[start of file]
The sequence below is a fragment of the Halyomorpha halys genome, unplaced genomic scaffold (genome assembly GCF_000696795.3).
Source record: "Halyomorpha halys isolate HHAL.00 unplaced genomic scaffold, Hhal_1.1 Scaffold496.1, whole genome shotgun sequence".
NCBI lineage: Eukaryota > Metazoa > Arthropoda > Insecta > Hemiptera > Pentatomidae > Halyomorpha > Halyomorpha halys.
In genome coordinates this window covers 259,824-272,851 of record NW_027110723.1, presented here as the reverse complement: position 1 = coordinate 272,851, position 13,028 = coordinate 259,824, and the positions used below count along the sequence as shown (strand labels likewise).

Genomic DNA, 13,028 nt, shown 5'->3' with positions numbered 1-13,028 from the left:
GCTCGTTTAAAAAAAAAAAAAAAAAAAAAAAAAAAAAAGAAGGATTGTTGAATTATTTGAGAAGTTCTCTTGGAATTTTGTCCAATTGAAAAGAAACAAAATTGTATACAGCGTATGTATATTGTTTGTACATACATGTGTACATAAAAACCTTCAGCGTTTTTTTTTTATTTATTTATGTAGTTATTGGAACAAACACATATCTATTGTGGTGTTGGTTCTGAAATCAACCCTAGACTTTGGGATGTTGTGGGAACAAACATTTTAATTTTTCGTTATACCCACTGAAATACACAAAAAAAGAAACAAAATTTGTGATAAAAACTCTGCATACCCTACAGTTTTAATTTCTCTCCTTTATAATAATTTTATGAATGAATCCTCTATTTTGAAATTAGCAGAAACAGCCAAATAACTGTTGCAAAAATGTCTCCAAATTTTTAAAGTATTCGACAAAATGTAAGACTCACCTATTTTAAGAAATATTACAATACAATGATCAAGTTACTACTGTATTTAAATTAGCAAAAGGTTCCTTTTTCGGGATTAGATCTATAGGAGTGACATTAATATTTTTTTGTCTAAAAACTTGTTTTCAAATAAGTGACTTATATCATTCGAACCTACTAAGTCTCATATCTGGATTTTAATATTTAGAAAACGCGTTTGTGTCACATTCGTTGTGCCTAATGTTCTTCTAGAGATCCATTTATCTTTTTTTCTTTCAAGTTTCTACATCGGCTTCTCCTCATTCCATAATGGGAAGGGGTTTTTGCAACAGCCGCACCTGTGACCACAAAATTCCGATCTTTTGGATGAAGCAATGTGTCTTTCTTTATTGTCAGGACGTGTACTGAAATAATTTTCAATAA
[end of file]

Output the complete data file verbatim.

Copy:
The sequence below is a fragment of the Halyomorpha halys genome, unplaced genomic scaffold (genome assembly GCF_000696795.3).
Source record: "Halyomorpha halys isolate HHAL.00 unplaced genomic scaffold, Hhal_1.1 Scaffold496.1, whole genome shotgun sequence".
NCBI lineage: Eukaryota > Metazoa > Arthropoda > Insecta > Hemiptera > Pentatomidae > Halyomorpha > Halyomorpha halys.
In genome coordinates this window covers 259,824-272,851 of record NW_027110723.1, presented here as the reverse complement: position 1 = coordinate 272,851, position 13,028 = coordinate 259,824, and the positions used below count along the sequence as shown (strand labels likewise).

Genomic DNA, 13,028 nt, shown 5'->3' with positions numbered 1-13,028 from the left:
GCTCGTTTAAAAAAAAAAAAAAAAAAAAAAAAAAAAAAGAAGGATTGTTGAATTATTTGAGAAGTTCTCTTGGAATTTTGTCCAATTGAAAAGAAACAAAATTGTATACAGCGTATGTATATTGTTTGTACATACATGTGTACATAAAAACCTTCAGCGTTTTTTTTTTATTTATTTATGTAGTTATTGGAACAAACACATATCTATTGTGGTGTTGGTTCTGAAATCAACCCTAGACTTTGGGATGTTGTGGGAACAAACATTTTAATTTTTCGTTATACCCACTGAAATACACAAAAAAAGAAACAAAATTTGTGATAAAAACTCTGCATACCCTACAGTTTTAATTTCTCTCCTTTATAATAATTTTATGAATGAATCCTCTATTTTGAAATTAGCAGAAACAGCCAAATAACTGTTGCAAAAATGTCTCCAAATTTTTAAAGTATTCGACAAAATGTAAGACTCACCTATTTTAAGAAATATTACAATACAATGATCAAGTTACTACTGTATTTAAATTAGCAAAAGGTTCCTTTTTCGGGATTAGATCTATAGGAGTGACATTAATATTTTTTTGTCTAAAAACTTGTTTTCAAATAAGTGACTTATATCATTCGAACCTACTAAGTCTCATATCTGGATTTTAATATTTAGAAAACGCGTTTGTGTCACATTCGTTGTGCCTAATGTTCTTCTAGAGATCCATTTATCTTTTTTTCTTTCAAGTTTCTACATCGGCTTCTCCTCATTCCATAATGGGAAGGGGTTTTTGCAACAGCCGCACCTGTGACCACAAAATTCCGATCTTTTGGATGAAGCAATGTGTCTTTCTTTATTGTCAGGACGTGTACTGAAATAATTTTCAATAA